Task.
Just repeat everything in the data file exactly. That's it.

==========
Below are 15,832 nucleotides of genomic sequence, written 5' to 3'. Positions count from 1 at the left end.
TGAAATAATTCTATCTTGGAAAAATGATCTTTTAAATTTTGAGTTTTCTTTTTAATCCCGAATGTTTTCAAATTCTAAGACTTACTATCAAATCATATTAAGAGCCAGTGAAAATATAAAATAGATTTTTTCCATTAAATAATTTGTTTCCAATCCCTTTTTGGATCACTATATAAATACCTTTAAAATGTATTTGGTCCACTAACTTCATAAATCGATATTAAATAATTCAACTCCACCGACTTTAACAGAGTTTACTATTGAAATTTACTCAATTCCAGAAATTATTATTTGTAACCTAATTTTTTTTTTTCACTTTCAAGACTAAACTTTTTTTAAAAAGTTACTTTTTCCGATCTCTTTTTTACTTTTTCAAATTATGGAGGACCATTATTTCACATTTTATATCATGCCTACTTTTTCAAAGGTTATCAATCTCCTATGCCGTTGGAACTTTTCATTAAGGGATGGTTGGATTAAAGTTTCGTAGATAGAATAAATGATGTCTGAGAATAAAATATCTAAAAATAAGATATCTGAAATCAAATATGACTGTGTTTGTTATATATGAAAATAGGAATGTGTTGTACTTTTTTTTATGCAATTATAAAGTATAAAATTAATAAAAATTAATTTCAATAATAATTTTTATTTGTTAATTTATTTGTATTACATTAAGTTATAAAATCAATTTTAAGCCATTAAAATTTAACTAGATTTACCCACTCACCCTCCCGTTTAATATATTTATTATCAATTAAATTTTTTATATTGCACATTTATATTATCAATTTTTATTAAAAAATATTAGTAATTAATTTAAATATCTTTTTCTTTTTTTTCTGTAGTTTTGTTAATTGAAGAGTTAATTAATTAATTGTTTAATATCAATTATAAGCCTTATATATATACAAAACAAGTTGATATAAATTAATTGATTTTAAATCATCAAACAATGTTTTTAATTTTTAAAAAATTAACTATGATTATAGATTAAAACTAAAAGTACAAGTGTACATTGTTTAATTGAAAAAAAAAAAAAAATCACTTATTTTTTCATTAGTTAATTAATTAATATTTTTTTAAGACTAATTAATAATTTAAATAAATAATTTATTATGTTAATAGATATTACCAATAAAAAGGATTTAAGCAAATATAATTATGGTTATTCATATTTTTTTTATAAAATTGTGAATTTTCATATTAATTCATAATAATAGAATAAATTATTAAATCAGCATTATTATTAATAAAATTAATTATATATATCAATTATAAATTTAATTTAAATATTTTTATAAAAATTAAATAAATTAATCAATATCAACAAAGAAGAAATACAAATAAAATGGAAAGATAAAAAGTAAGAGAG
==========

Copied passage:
Below are 15,832 nucleotides of genomic sequence, written 5' to 3'. Positions count from 1 at the left end.
TGAAATAATTCTATCTTGGAAAAATGATCTTTTAAATTTTGAGTTTTCTTTTTAATCCCGAATGTTTTCAAATTCTAAGACTTACTATCAAATCATATTAAGAGCCAGTGAAAATATAAAATAGATTTTTTCCATTAAATAATTTGTTTCCAATCCCTTTTTGGATCACTATATAAATACCTTTAAAATGTATTTGGTCCACTAACTTCATAAATCGATATTAAATAATTCAACTCCACCGACTTTAACAGAGTTTACTATTGAAATTTACTCAATTCCAGAAATTATTATTTGTAACCTAATTTTTTTTTTTCACTTTCAAGACTAAACTTTTTTTAAAAAGTTACTTTTTCCGATCTCTTTTTTACTTTTTCAAATTATGGAGGACCATTATTTCACATTTTATATCATGCCTACTTTTTCAAAGGTTATCAATCTCCTATGCCGTTGGAACTTTTCATTAAGGGATGGTTGGATTAAAGTTTCGTAGATAGAATAAATGATGTCTGAGAATAAAATATCTAAAAATAAGATATCTGAAATCAAATATGACTGTGTTTGTTATATATGAAAATAGGAATGTGTTGTACTTTTTTTTATGCAATTATAAAGTATAAAATTAATAAAAATTAATTTCAATAATAATTTTTATTTGTTAATTTATTTGTATTACATTAAGTTATAAAATCAATTTTAAGCCATTAAAATTTAACTAGATTTACCCACTCACCCTCCCGTTTAATATATTTATTATCAATTAAATTTTTTATATTGCACATTTATATTATCAATTTTTATTAAAAAATATTAGTAATTAATTTAAATATCTTTTTCTTTTTTTTCTGTAGTTTTGTTAATTGAAGAGTTAATTAATTAATTGTTTAATATCAATTATAAGCCTTATATATATACAAAACAAGTTGATATAAATTAATTGATTTTAAATCATCAAACAATGTTTTTAATTTTTAAAAAATTAACTATGATTATAGATTAAAACTAAAAGTACAAGTGTACATTGTTTAATTGAAAAAAAAAAAAAAATCACTTATTTTTTCATTAGTTAATTAATTAATATTTTTTTAAGACTAATTAATAATTTAAATAAATAATTTATTATGTTAATAGATATTACCAATAAAAAGGATTTAAGCAAATATAATTATGGTTATTCATATTTTTTTTATAAAATTGTGAATTTTCATATTAATTCATAATAATAGAATAAATTATTAAATCAGCATTATTATTAATAAAATTAATTATATATATCAATTATAAATTTAATTTAAATATTTTTATAAAAATTAAATAAATTAATCAATATCAACAAAGAAGAAATACAAATAAAATGGAAAGATAAAAAGTAAGAGAG